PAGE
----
All day hikes and those of only 45-minutes, both provide time in the scent and sound rich tropical landscape. Active hikers may make the trek to the island’s highest peak Mt. Finkol, which rises to 2,064 feet. The trail through the rainforest is but the climb is moderate. The Mt. Oma trails are verdant with tropical plants and flowers. A strenuous hike for most, active military will find it mildly challenging. Halfway up, scattered on the hillside are the many caves dug by the Japanese during their occupation of the island in World War II. The discovered caves are in good shape and there is the lure of discovering those that are known to exist but have not yet been found. Cascading waterfalls are another feature on the way to the top and the breathtaking views of Kosrae’s Utwe Harbor and Lelu causeway.

A kayaking sojourn through the mangrove forest is both beautiful and intriguing. A canopy of mangrove trees drapes the channels where some of Kosrae’s fifteen resident birds and nine migratory visitors will probably be seen. Kosrae is a non-technical mountain climb site with the most ever being useful is a rope. A unique experience for the visiting hunter is the opportunity to hunt wild pigs with the Kosraean men. Good physical condition is required to participate in one of their hunts.

Kosrae was occupied by the Japanese during World War II, and has its share of artifacts. You can easily find bunkers and the radio station on the beach that some claim inspired a move “Up Periscope,” from a true story. During the war, the US commando to create a diversion that enabled him to enter the radio station, grab the codebook, and escape back across the reef to the waiting submarine blew up a nearby fuel depot. The remarkable story was later made into the 1959 Hollywood film. Towards the end of the war, the Japanese blew up the station so that it would not fall into U.S. hands.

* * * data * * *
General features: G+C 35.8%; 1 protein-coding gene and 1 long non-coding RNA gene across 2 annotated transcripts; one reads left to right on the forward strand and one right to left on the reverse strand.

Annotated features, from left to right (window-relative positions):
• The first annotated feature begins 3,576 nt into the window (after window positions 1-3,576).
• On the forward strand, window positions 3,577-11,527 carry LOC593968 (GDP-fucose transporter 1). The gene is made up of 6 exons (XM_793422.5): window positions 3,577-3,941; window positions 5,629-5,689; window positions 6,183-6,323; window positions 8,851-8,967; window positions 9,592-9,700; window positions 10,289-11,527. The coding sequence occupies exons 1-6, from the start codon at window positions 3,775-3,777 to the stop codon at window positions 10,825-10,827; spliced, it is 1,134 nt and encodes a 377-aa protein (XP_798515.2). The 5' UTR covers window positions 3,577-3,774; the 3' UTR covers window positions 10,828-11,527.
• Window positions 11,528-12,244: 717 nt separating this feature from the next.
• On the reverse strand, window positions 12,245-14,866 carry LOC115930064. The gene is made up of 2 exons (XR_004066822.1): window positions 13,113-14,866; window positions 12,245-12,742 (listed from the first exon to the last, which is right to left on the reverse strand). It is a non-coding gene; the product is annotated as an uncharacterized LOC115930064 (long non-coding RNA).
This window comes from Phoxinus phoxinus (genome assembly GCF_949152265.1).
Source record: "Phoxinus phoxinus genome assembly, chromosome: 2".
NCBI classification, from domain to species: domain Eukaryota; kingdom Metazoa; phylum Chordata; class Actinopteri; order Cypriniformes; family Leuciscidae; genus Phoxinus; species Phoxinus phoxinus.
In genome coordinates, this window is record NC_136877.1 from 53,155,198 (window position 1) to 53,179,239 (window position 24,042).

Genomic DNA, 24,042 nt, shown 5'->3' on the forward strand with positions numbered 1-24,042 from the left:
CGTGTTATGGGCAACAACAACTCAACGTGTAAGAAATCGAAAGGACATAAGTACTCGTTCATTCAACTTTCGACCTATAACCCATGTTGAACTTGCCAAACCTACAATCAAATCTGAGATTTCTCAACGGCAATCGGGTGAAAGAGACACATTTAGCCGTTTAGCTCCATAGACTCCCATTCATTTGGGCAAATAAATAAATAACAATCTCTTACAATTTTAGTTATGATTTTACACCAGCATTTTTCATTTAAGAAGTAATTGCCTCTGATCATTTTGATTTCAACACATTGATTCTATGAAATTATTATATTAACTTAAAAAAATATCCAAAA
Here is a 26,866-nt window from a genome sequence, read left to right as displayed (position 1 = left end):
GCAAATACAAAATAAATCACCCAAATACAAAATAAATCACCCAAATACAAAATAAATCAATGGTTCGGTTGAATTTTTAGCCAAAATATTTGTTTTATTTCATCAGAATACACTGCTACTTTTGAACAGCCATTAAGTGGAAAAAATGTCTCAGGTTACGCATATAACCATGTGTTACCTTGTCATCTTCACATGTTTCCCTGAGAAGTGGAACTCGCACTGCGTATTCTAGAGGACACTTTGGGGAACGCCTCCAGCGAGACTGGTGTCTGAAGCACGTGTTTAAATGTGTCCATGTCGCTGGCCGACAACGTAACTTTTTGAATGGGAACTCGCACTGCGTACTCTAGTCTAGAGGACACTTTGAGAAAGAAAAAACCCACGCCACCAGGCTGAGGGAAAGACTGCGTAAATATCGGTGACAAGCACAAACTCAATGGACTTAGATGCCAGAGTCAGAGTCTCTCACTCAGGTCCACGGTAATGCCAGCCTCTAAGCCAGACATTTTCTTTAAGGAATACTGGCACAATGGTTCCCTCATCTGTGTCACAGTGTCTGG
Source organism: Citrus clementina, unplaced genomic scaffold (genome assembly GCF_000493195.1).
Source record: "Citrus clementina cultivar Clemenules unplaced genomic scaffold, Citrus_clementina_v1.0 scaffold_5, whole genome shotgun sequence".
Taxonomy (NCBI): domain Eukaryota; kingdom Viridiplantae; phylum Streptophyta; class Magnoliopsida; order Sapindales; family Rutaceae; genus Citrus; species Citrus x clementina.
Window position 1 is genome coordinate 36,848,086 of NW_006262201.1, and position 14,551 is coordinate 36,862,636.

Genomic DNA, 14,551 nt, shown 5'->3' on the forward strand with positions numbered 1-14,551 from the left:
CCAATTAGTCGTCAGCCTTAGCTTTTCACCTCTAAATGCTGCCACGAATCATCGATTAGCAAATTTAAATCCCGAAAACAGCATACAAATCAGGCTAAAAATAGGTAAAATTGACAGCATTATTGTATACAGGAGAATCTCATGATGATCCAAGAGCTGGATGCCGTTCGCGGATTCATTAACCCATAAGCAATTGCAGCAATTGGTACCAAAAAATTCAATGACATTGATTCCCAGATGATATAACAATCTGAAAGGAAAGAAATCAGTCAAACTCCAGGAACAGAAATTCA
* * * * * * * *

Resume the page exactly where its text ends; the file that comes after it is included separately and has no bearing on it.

There are the stairs to nowhere, which were used as steps up a steep cliff face to the Japanese weather station. There are rusting tanks and further remnants from the war.

Most accommodations and attractions on Kosrae offer a 15 percent military discount. Space Available Flight, better known as Space A, is an economical way to get to Guam, Hawaii or Japan and then on to Kosrae.  The Joint Operational Support Airlift Center (JOSAC) site, allows daily checks of the OSA Space-Available Flight schedule and a searchable OSA Flight Schedule. These schedules can only be accessed from a government installation.

The Kosrae International Airport, in Tafunsak Village handles direct flights from Honolulu on Monday and Friday mornings Kosrae also receives flights from Guam on Monday and Friday. Traveling to Kosrae from Europe, the common flight paths are via Manila (Philippines), Seoul (Korea), or Tokyo (Narita Inl, Japan), and then connecting through Guam. From the U.S. mainland, the common flight path is via Honolulu, but you can also take a direct flight to Tokyo from many U.S. cities, and then travel via Guam.

Kosrae easily ranks as one of the safest places on the planet. Crime is uncommon, and normally petty. Add to that the pristine beauty, active adventure, cultural experience and military discounts, and it’s the perfect destination for a week or longer of leave.